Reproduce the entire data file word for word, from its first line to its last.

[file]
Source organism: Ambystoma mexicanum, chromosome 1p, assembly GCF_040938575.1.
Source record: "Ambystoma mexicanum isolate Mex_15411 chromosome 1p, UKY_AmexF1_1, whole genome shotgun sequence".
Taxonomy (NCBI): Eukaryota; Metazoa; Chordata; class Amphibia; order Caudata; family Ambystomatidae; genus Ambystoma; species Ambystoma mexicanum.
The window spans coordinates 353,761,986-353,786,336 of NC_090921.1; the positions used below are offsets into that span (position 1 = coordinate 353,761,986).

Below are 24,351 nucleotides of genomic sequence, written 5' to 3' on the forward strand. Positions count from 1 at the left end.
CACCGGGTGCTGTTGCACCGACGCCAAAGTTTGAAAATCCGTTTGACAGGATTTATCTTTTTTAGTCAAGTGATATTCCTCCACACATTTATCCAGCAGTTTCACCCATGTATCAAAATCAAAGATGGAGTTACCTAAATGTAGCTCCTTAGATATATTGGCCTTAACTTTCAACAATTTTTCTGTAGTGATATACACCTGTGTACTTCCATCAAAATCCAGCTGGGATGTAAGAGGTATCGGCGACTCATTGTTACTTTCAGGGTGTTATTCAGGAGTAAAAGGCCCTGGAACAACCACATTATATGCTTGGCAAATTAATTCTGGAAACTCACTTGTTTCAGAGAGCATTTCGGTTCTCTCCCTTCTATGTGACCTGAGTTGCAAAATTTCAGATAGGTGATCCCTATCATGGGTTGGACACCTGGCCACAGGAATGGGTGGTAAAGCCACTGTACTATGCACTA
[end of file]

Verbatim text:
Source organism: Ambystoma mexicanum, chromosome 1p, assembly GCF_040938575.1.
Source record: "Ambystoma mexicanum isolate Mex_15411 chromosome 1p, UKY_AmexF1_1, whole genome shotgun sequence".
Taxonomy (NCBI): Eukaryota; Metazoa; Chordata; class Amphibia; order Caudata; family Ambystomatidae; genus Ambystoma; species Ambystoma mexicanum.
The window spans coordinates 353,761,986-353,786,336 of NC_090921.1; the positions used below are offsets into that span (position 1 = coordinate 353,761,986).

Below are 24,351 nucleotides of genomic sequence, written 5' to 3' on the forward strand. Positions count from 1 at the left end.
CACCGGGTGCTGTTGCACCGACGCCAAAGTTTGAAAATCCGTTTGACAGGATTTATCTTTTTTAGTCAAGTGATATTCCTCCACACATTTATCCAGCAGTTTCACCCATGTATCAAAATCAAAGATGGAGTTACCTAAATGTAGCTCCTTAGATATATTGGCCTTAACTTTCAACAATTTTTCTGTAGTGATATACACCTGTGTACTTCCATCAAAATCCAGCTGGGATGTAAGAGGTATCGGCGACTCATTGTTACTTTCAGGGTGTTATTCAGGAGTAAAAGGCCCTGGAACAACCACATTATATGCTTGGCAAATTAATTCTGGAAACTCACTTGTTTCAGAGAGCATTTCGGTTCTCTCCCTTCTATGTGACCTGAGTTGCAAAATTTCAGATAGGTGATCCCTATCATGGGTTGGACACCTGGCCACAGGAATGGGTGGTAAAGCCACTGTACTATGCACTA